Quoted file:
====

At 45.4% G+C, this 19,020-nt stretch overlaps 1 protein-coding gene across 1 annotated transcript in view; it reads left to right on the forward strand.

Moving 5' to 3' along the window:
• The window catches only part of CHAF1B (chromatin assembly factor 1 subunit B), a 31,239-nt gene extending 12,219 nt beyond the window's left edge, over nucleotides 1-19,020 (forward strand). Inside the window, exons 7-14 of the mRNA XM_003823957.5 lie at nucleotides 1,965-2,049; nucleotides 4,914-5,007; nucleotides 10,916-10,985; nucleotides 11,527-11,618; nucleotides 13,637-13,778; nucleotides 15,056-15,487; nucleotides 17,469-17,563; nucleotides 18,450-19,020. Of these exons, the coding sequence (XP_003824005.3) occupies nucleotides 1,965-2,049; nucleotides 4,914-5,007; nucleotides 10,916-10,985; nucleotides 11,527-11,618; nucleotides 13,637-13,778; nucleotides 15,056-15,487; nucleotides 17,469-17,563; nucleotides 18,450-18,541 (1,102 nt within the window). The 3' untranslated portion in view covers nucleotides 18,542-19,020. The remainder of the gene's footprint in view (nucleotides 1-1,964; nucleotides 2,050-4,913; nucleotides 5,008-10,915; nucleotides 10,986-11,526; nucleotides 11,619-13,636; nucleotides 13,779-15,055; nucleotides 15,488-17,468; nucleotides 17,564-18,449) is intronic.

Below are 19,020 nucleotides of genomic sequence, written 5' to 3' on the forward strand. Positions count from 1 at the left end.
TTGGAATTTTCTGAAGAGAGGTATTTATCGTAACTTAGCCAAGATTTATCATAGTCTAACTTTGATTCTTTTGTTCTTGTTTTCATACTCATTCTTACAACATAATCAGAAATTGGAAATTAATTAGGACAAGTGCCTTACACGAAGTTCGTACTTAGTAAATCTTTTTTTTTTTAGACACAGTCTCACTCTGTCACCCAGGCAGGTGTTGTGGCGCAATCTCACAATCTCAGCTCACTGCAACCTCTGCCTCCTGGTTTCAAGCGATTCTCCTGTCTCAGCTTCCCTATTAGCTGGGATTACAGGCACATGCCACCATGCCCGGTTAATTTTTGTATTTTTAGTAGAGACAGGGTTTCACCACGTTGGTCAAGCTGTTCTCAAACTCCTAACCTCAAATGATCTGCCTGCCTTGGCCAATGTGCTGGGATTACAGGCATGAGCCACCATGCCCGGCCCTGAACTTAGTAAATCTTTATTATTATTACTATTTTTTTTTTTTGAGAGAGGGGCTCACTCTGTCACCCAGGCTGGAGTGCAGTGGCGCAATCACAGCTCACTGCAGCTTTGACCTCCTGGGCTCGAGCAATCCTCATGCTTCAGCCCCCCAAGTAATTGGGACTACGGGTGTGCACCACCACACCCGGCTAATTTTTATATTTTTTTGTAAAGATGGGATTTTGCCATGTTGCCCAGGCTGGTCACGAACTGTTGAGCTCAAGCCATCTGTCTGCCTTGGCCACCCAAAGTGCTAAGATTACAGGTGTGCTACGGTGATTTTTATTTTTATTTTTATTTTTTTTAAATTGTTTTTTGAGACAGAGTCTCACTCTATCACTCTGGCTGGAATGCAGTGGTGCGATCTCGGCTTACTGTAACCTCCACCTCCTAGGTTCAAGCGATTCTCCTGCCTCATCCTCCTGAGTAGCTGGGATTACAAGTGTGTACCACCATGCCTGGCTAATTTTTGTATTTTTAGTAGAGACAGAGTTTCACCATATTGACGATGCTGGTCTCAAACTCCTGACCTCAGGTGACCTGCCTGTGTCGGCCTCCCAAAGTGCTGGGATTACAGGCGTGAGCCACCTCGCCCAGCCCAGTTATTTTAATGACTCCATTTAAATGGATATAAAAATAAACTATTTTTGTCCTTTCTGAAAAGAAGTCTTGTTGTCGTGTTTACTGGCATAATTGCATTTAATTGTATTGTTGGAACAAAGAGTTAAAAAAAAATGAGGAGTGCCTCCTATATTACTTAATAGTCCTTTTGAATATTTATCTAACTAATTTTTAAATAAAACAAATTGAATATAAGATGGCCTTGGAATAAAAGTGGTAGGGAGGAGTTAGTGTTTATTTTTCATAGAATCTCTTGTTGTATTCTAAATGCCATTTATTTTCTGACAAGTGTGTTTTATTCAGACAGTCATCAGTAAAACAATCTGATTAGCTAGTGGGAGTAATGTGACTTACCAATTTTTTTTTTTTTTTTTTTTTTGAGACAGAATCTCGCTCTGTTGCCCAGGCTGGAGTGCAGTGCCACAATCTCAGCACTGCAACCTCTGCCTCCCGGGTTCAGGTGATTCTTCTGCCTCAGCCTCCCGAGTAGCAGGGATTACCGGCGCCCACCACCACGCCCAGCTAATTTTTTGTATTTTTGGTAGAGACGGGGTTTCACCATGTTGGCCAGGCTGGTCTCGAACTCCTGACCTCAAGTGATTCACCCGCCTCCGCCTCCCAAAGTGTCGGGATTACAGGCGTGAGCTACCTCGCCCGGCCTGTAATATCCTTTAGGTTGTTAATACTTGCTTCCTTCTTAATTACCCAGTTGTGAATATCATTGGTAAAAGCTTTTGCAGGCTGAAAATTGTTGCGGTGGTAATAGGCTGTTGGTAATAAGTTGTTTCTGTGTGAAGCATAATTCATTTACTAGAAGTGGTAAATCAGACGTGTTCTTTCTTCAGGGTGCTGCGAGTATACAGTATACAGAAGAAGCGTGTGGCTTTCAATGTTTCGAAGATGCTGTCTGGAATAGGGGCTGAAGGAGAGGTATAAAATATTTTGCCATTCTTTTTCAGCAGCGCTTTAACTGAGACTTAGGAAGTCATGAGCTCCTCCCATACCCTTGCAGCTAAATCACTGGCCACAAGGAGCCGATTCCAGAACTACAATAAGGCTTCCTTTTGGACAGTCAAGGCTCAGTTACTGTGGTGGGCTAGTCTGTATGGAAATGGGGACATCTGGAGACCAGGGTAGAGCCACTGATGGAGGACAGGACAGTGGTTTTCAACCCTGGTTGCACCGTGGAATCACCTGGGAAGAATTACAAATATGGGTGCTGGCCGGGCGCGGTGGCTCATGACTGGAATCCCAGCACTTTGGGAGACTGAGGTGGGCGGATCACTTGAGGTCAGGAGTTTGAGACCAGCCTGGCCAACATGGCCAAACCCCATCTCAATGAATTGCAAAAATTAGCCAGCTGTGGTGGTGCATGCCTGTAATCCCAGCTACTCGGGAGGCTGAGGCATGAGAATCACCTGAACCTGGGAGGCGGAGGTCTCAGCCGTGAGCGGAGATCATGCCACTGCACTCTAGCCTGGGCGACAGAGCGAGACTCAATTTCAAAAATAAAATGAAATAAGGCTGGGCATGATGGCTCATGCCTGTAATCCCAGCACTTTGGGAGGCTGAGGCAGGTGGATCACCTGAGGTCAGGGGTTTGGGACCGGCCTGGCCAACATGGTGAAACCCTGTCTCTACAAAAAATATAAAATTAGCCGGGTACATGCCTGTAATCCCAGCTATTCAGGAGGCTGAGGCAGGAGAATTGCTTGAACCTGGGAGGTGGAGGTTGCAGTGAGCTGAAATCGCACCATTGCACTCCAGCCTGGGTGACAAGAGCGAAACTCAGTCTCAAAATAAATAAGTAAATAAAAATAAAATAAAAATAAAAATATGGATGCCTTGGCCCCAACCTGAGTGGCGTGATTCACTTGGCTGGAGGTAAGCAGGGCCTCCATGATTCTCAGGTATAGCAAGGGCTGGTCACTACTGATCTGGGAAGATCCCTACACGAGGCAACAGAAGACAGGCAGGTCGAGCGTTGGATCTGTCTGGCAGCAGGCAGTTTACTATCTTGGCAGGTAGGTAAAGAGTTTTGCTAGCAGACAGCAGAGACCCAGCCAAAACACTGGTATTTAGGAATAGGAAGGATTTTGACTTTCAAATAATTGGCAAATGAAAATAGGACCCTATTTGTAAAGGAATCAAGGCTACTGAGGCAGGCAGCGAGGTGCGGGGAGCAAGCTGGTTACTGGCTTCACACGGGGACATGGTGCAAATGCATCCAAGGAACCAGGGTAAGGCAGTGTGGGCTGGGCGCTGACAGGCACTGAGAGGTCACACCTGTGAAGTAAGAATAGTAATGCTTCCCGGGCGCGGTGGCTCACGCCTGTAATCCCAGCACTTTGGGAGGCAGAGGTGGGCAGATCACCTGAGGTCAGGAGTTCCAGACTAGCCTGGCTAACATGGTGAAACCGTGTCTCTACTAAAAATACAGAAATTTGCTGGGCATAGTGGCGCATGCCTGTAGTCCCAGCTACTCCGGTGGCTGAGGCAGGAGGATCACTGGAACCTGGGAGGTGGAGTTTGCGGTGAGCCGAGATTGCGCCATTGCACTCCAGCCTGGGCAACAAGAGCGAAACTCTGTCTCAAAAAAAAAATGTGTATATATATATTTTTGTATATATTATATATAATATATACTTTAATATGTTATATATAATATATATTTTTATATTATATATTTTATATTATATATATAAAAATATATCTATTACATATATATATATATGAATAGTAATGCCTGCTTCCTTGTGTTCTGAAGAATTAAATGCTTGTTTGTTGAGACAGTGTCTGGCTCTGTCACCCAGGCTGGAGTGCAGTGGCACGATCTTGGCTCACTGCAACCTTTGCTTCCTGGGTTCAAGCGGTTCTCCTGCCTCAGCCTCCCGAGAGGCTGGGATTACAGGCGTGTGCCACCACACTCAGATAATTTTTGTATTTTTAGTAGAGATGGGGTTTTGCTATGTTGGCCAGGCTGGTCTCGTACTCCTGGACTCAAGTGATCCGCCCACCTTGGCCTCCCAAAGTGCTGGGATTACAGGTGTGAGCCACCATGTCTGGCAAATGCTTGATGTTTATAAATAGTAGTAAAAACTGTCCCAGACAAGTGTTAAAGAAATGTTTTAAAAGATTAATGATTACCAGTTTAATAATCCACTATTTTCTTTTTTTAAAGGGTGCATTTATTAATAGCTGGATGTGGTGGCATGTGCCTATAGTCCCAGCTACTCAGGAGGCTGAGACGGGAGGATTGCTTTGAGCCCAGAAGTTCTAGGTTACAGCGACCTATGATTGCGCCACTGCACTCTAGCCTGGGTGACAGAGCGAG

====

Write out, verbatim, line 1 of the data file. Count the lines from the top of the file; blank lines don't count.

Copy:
At 45.4% G+C, this 19,020-nt stretch overlaps 1 protein-coding gene across 1 annotated transcript in view; it reads left to right on the forward strand.